Tip #4 How to get along with your camera from Teresa Sullivan of Photographing your Craftwork
If you have a digital camera, there is no such thing as wasted film. The best thing to do is to take a bunch of pictures of—anything, whether it’s a person, a tree, or your artwork. Do a bunch at the automatic settings until you get bored. Don’t delete any pictures until you load them onto your computer. You want to see the good, the bad and the ugly, not just the good. Download the images and see if you like them. You can always delete them from the computer; it’s good if you have some idea as to why that image stinks. Make a folder of the images and mark it “auto settings” or something to that effect.
Then keep the camera on auto and take pictures of your work. Shoot on a sunny day outside in the sun, on a sunny day outside in the SHADE (it will look different than in the sun), on an overcast day outside, on a rainy day on the porch, inside with flash, inside without flash, etc. To keep track of which is which, take a scrap piece of paper and write “sunny day in the shade” or whatever applies, since when you download the images you’ll want to know which is which. Keep a file of unaltered, un-photoshopped images, and copy the file so you can play with altering/improving the copies and compare to the originals.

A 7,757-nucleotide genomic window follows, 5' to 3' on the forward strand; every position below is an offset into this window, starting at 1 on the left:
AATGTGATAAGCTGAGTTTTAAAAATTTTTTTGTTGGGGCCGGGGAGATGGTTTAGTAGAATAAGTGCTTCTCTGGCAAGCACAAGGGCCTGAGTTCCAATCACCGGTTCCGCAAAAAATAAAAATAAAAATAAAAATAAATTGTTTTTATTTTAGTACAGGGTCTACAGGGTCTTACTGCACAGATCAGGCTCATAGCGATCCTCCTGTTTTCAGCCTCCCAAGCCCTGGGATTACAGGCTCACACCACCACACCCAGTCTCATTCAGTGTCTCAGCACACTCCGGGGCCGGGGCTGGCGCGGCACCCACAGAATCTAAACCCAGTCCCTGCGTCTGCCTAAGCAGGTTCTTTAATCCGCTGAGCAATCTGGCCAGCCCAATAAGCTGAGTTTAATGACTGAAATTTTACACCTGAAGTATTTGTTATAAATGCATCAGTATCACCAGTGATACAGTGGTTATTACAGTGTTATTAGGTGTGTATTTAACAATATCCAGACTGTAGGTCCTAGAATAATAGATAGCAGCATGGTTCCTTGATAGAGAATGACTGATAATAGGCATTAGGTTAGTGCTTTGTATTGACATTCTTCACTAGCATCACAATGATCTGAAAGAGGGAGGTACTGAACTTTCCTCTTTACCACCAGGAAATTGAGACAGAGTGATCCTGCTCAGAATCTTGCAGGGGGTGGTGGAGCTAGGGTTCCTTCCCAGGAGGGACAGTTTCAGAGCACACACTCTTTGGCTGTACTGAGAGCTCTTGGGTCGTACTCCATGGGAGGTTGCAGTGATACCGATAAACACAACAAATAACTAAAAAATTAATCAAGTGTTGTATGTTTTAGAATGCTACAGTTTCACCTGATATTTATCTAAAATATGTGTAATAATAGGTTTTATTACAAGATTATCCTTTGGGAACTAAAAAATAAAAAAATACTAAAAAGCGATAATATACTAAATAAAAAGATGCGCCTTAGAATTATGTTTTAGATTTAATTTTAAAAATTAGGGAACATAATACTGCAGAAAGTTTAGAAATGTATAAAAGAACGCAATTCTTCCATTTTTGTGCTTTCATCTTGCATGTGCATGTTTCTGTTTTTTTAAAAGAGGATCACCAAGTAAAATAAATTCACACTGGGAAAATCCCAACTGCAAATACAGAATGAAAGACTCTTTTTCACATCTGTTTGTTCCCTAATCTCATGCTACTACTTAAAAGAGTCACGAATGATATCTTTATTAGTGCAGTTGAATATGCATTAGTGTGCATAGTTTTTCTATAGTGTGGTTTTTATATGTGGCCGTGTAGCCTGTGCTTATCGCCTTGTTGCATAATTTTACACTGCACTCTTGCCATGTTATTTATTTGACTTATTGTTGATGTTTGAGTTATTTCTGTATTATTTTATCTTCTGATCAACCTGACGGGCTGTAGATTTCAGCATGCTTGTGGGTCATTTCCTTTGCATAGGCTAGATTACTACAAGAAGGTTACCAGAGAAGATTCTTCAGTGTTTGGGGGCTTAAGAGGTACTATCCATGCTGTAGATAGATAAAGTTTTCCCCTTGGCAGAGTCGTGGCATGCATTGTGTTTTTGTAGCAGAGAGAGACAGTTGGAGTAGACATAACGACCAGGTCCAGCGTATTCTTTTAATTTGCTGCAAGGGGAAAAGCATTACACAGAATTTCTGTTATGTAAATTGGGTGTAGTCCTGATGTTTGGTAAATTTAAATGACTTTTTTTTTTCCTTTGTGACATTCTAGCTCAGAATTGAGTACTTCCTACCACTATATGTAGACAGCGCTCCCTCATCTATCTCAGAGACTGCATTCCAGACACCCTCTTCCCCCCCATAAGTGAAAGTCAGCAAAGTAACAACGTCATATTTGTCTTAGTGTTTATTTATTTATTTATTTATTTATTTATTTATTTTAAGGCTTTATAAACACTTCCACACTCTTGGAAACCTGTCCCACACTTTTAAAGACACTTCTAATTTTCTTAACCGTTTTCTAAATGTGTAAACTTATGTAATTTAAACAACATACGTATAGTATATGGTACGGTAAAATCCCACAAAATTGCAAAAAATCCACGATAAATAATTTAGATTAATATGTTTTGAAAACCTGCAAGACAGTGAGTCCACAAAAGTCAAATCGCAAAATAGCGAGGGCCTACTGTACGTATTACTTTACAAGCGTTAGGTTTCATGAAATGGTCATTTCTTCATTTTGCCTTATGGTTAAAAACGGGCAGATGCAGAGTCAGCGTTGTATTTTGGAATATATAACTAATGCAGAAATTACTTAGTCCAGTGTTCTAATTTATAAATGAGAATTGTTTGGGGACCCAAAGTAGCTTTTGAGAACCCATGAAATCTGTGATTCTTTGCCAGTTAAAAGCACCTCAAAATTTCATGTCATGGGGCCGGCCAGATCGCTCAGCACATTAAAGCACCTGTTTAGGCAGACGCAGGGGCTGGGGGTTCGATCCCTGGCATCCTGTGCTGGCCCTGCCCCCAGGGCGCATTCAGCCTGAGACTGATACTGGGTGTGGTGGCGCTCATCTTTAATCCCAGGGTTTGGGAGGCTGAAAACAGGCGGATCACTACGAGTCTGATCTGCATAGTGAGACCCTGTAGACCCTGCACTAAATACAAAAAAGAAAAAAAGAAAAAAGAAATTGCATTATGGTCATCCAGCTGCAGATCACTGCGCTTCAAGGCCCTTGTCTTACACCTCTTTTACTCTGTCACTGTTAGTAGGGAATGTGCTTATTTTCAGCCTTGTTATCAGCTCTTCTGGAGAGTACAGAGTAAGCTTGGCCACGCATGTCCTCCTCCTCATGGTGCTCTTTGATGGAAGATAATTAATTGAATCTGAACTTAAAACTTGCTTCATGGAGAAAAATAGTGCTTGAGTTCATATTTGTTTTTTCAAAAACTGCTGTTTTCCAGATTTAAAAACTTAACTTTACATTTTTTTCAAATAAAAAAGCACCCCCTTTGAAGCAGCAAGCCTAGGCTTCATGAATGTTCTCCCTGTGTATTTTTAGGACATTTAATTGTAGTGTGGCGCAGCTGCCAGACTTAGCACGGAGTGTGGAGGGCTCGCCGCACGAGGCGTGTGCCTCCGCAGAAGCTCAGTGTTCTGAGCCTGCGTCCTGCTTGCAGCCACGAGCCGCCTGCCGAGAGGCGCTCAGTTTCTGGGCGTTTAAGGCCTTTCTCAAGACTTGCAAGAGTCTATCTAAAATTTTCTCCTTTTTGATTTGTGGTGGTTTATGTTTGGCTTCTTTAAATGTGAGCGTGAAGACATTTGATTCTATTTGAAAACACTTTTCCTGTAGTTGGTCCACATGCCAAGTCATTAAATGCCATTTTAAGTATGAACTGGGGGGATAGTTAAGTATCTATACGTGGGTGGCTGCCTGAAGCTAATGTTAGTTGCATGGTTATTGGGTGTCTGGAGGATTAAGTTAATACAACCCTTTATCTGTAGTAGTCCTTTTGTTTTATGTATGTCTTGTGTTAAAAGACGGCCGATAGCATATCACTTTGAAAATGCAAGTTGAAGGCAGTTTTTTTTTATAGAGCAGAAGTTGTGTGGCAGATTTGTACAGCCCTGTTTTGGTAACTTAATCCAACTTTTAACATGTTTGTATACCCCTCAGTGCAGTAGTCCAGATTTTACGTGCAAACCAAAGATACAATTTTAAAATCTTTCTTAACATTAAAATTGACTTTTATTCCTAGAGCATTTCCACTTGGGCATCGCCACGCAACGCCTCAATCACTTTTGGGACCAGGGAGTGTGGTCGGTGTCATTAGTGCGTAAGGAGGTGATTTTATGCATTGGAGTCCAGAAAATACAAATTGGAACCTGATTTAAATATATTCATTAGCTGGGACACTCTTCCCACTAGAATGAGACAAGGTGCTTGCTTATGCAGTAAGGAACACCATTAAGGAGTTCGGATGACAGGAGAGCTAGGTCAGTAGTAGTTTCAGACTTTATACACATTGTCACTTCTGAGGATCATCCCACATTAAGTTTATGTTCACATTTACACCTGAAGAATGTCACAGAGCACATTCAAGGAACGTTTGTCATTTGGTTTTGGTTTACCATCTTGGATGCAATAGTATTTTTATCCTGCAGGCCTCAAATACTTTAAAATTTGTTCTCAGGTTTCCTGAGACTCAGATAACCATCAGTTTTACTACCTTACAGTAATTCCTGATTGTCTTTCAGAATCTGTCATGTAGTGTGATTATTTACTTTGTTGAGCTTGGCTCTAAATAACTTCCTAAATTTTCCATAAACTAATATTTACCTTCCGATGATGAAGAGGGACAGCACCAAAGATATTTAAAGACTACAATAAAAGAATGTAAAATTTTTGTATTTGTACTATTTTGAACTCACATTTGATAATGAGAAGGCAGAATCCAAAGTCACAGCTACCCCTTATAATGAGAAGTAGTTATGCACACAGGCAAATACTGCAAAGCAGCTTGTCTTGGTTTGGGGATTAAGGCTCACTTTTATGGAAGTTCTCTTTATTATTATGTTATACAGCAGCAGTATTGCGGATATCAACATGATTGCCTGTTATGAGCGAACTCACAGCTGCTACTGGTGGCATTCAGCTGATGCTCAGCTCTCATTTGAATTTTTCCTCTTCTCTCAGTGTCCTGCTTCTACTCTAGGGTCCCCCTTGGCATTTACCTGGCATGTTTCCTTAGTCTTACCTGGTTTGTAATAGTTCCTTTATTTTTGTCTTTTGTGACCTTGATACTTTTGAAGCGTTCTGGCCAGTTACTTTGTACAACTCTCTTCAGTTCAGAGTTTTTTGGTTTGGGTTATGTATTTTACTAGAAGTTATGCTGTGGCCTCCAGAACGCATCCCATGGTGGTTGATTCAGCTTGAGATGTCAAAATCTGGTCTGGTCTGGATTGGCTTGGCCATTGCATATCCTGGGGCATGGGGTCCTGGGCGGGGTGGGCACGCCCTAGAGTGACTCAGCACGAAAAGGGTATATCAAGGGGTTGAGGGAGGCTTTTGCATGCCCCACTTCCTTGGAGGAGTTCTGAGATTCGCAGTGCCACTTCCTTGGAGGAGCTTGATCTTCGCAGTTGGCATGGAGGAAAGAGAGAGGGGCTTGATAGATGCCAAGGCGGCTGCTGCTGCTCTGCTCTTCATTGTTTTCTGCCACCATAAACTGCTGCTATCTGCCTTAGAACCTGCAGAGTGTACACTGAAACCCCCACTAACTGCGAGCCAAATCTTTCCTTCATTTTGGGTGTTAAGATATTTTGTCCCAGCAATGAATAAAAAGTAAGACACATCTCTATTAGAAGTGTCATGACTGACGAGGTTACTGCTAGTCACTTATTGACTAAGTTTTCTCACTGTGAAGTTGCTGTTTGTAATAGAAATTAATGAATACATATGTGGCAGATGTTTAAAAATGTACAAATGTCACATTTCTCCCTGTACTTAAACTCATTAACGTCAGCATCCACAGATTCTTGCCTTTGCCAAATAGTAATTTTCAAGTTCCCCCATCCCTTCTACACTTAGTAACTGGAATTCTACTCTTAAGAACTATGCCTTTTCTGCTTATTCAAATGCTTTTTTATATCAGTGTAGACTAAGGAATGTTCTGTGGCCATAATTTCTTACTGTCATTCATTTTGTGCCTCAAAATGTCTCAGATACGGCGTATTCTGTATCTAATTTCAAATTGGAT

Send the pictures to your friends and family on their computers, and look at the images on their computers, if possible. You’ll get a feel for how much a color can change just from being shown on a different monitor.
If you want to continue discovering what your camera can do, take it off the auto setting and turn the dial around to other settings. You won’t waste film, so you have nothing to lose. If you want to know what setting produced which image, include the scrap paper with the setting written on it in the image itself. If you have a great looking image you’ll be glad to know how you got it so you can do it again.
There’s nothing like actually taking your camera out and clicking the shutter to de-mystify it. Do this before you read the online forums on cameras and helpful stuff. Look up your camera and tips on cameras online AFTER you fool around with your camera—now that you’ve become a bit familiar with it, the information you read will make more sense. You’ll get specific questions answered that you thought of when you were experimenting.